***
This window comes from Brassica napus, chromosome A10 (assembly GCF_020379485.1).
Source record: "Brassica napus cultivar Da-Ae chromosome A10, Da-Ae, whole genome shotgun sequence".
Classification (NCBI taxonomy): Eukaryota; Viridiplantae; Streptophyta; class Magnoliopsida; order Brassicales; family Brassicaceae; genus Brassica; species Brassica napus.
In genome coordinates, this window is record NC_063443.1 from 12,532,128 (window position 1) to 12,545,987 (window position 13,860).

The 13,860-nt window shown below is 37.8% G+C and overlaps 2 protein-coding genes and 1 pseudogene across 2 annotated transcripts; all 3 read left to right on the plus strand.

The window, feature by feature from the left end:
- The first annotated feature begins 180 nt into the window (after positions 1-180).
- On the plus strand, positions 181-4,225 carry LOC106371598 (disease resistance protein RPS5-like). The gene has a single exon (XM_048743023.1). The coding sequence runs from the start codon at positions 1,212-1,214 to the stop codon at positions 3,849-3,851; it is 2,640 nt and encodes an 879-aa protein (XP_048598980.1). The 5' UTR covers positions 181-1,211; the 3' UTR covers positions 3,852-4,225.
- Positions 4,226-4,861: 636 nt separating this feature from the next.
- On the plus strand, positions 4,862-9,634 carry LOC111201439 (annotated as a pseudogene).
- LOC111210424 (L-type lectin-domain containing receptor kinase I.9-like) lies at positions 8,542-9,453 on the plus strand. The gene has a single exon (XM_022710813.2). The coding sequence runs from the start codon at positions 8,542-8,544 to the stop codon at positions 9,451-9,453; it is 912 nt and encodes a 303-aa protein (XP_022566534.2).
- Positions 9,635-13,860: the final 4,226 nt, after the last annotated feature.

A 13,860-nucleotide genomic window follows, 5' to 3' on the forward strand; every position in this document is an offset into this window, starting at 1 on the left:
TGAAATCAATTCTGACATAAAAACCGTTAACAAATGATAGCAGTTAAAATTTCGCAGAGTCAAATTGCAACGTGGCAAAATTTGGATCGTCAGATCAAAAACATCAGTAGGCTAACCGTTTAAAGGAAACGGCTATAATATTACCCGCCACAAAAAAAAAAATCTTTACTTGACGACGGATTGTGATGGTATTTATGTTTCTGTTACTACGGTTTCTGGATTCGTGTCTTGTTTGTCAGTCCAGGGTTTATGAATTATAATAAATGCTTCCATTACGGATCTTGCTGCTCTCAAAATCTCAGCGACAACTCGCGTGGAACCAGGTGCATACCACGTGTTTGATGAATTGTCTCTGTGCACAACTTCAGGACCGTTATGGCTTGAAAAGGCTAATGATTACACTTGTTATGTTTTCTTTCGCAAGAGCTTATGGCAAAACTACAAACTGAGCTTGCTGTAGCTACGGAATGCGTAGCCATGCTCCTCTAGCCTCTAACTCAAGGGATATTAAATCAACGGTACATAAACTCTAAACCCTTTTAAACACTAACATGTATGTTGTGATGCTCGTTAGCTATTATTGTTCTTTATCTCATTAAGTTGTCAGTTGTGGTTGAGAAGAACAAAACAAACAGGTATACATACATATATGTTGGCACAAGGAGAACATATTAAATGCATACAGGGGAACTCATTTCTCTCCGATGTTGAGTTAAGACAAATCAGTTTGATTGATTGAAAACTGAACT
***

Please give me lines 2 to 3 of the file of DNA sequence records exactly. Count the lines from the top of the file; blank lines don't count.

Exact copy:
Source record: "Brassica napus cultivar Da-Ae chromosome A10, Da-Ae, whole genome shotgun sequence".
Classification (NCBI taxonomy): Eukaryota; Viridiplantae; Streptophyta; class Magnoliopsida; order Brassicales; family Brassicaceae; genus Brassica; species Brassica napus.